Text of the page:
In recent weeks, Iran-backed Shiite militias have become more empowered and emboldened in attacking US personnel in Iraq and advancing Tehran’s geopolitical, strategic and ideological interests.
According to American officials, almost every day there are reports of “imminent” attacks against its diplomatic and military bases or facilities in Iraq. US President Donald Trump has become alarmed, as he last week tweeted: “Upon information and belief, Iran or its proxies are planning a sneak attack on U.S. troops and/or assets in Iraq. If this happens, Iran will pay a very heavy price.”
There are several reasons why Iran and its proxies are ratcheting up attacks against US-linked entities. First of all, from the perspective of the Iranian leaders and their Shiite militia groups, they have not yet taken proportionate revenge for the January killing of Maj. Gen. Qassem Soleimani and several Iraqi Shiite militia leaders, including Abu Mahdi Al-Muhandis. Iran’s retaliation is not over yet because Soleimani’s death was a monumental blow to the Iranian regime and its prestige on the regional and global stage.
The Iranian leaders, particularly Supreme Leader Ali Khamenei, continue to mention Soleimani. On Khamenei’s official website, an editorial on March 31 stated that: “The assassination of General Soleimani and his companions by the US was a turning point in security-related developments in the tumultuous West Asian region and the hostile policies of the US towards the Islamic Republic of Iran.” It added that the death of Soleimani “closed the door to all endeavors to manage and reduce tensions.”
To fully take revenge, Iranian leaders are most likely seeking to push the US forces out of Iraq completely — and preferably the entire region. This would allow the ruling mullahs and the Quds Force to wield more influence in Iraq and more effectively control the political, security and religious institutions of this Arab state. Khamenei’s website also made mention of this mission: “The most important consequence of General Soleimani’s assassination for US policies in West Asia is the formation of a regional consensus among the people and resistance groups for expelling American forces from the region.”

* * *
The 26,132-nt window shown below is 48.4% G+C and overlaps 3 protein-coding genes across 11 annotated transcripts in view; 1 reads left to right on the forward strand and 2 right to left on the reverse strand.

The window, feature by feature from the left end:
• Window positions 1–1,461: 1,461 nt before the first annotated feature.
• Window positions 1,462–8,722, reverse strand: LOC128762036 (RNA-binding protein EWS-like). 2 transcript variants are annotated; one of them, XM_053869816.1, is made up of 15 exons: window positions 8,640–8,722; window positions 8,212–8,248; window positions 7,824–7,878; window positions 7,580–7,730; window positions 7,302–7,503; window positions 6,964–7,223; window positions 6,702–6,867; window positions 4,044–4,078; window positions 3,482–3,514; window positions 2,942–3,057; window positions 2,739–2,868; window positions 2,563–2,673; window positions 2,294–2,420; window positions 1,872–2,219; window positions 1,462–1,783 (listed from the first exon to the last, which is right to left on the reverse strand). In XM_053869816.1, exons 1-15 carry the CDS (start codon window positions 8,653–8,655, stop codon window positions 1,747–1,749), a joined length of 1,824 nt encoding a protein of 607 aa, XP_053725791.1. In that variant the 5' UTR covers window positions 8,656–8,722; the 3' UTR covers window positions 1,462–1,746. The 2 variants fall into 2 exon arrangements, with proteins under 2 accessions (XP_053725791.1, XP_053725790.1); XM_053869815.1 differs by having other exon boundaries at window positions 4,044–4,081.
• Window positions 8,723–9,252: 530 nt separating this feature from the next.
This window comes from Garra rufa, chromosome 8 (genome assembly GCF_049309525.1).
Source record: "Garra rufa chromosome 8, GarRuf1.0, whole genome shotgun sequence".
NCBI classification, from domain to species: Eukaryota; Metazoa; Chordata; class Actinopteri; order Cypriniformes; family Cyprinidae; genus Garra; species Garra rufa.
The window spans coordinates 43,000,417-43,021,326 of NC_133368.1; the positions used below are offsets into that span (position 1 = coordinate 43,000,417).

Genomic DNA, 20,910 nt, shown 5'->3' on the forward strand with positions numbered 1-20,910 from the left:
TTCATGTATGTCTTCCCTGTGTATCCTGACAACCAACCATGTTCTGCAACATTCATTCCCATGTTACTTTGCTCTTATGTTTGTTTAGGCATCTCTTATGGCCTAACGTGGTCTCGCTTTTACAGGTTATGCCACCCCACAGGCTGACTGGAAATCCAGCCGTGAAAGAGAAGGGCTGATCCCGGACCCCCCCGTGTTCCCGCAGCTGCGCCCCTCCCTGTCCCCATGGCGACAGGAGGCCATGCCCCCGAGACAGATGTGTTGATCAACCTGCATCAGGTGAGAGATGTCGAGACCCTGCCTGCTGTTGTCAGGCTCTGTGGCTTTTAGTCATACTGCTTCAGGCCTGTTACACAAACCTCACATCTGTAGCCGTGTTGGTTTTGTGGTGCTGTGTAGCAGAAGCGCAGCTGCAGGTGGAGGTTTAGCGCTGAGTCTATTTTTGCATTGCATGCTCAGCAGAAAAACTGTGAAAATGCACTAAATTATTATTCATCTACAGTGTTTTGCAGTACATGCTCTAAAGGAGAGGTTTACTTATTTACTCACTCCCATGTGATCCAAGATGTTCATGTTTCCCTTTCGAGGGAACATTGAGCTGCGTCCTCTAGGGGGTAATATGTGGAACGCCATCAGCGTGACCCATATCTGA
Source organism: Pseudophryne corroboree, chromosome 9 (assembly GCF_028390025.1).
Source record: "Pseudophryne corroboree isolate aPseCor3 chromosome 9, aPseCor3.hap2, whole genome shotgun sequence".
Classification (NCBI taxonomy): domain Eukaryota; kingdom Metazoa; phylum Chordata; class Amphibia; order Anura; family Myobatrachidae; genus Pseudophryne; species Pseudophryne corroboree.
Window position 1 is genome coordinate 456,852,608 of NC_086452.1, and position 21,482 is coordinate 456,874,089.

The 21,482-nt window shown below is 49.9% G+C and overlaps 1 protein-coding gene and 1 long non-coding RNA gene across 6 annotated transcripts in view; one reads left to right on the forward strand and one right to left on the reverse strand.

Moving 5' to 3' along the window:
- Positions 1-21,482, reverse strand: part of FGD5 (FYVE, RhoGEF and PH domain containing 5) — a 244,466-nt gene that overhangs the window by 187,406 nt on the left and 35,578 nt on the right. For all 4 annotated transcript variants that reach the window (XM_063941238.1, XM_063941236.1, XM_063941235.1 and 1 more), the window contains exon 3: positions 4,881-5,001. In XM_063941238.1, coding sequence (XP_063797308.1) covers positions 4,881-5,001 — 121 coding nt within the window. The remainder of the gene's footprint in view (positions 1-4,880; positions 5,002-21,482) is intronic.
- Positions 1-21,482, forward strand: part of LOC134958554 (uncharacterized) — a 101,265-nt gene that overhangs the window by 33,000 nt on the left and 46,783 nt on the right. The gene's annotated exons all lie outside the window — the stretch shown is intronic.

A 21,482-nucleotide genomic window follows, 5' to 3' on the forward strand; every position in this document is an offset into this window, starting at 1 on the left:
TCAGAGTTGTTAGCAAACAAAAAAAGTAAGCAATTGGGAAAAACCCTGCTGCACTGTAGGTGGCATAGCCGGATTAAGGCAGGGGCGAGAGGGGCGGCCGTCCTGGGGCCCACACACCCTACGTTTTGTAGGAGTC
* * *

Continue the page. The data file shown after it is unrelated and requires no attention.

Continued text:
Iranian leaders scored a political victory when the Iraqi parliament voted to expel US forces from the country in the aftermath of the Baghdad airport attack that killed Soleimani. Tehran is capitalizing on this vote by mobilizing its Shiite militias and targeting US-linked bases.
From the point of view of the Iranian authorities and their Iraqi proxies, they have made significant progress in pressuring the US forces to pull out of the country. Following their recent attacks, America and its allies, including France, have been withdrawing forces from Iraq.
Khamenei boasted in a February speech: “There are tens of American military bases in different countries surrounding us. However, these military bases will have no use for them. These bases are useless for America and useless for those miserable people who pay for them and have hope in them (for protection).
They are useless even for them. If something happens, they will not be of any use. In the same way that the Titanic’s glory and splendor could not save it from sinking, America’s glory and splendor will not stop it from sinking. And America will sink.”
More importantly, escalating tensions with the US will weaken the Iraqi political system and increase instability in the country, which is conducive to the Iranian regime’s parochial interests. Iran’s Islamic Revolutionary Guard Corps and militia groups thrive on conflicts, insecurity and chaos in the region. The instability and violence also allow Iran’s militias to be engaged in various crimes against civilians, including summary executions, disappearances, torture, the use of child soldiers, widespread demolition of buildings, indiscriminate attacks, and unlawful restrictions on the movement of people fleeing the fighting.
Another reason for the increase in attacks on American interests in Iraq is that the US is currently focused on the coronavirus crisis and the Iranian regime therefore believes it is less likely to engage in military offensives in the Middle East. Washington has so far only imposed sanctions in response to the Iran-backed militias’ attacks in Iraq. Last week, it placed five Iran and Iraq-based companies and 15 individuals on its blacklist for supporting terrorist groups.
With Iran’s retaliation for Soleimani’s death not over yet and the US occupied with the coronavirus crisis, Tehran and its militias are seizing the opportunity to try to push all American forces out of Iraq.